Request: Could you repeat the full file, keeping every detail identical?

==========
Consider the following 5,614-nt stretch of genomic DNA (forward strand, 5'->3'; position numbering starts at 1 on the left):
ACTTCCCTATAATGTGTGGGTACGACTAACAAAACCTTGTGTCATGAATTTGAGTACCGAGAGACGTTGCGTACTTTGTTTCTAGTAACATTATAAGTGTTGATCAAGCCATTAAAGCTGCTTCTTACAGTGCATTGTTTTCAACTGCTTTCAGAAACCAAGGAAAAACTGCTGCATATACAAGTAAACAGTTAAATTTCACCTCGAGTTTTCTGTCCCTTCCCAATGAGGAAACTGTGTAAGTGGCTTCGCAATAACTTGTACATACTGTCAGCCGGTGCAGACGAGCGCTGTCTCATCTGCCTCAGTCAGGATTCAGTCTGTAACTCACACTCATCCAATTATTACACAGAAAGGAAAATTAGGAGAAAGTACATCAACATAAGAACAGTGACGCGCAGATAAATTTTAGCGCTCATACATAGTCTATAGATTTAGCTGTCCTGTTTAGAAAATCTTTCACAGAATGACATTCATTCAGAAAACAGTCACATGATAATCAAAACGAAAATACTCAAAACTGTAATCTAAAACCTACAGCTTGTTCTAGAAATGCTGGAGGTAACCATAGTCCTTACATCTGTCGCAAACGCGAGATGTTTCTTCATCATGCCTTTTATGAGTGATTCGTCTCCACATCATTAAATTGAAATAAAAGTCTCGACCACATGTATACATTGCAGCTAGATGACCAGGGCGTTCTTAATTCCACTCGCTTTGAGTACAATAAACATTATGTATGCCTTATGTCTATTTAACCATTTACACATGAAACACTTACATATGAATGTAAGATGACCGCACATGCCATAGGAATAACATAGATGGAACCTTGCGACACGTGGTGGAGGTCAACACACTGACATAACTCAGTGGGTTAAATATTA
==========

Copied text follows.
Consider the following 5,614-nt stretch of genomic DNA (forward strand, 5'->3'; position numbering starts at 1 on the left):
ACTTCCCTATAATGTGTGGGTACGACTAACAAAACCTTGTGTCATGAATTTGAGTACCGAGAGACGTTGCGTACTTTGTTTCTAGTAACATTATAAGTGTTGATCAAGCCATTAAAGCTGCTTCTTACAGTGCATTGTTTTCAACTGCTTTCAGAAACCAAGGAAAAACTGCTGCATATACAAGTAAACAGTTAAATTTCACCTCGAGTTTTCTGTCCCTTCCCAATGAGGAAACTGTGTAAGTGGCTTCGCAATAACTTGTACATACTGTCAGCCGGTGCAGACGAGCGCTGTCTCATCTGCCTCAGTCAGGATTCAGTCTGTAACTCACACTCATCCAATTATTACACAGAAAGGAAAATTAGGAGAAAGTACATCAACATAAGAACAGTGACGCGCAGATAAATTTTAGCGCTCATACATAGTCTATAGATTTAGCTGTCCTGTTTAGAAAATCTTTCACAGAATGACATTCATTCAGAAAACAGTCACATGATAATCAAAACGAAAATACTCAAAACTGTAATCTAAAACCTACAGCTTGTTCTAGAAATGCTGGAGGTAACCATAGTCCTTACATCTGTCGCAAACGCGAGATGTTTCTTCATCATGCCTTTTATGAGTGATTCGTCTCCACATCATTAAATTGAAATAAAAGTCTCGACCACATGTATACATTGCAGCTAGATGACCAGGGCGTTCTTAATTCCACTCGCTTTGAGTACAATAAACATTATGTATGCCTTATGTCTATTTAACCATTTACACATGAAACACTTACATATGAATGTAAGATGACCGCACATGCCATAGGAATAACATAGATGGAACCTTGCGACACGTGGTGGAGGTCAACACACTGACATAACTCAGTGGGTTAAATATTA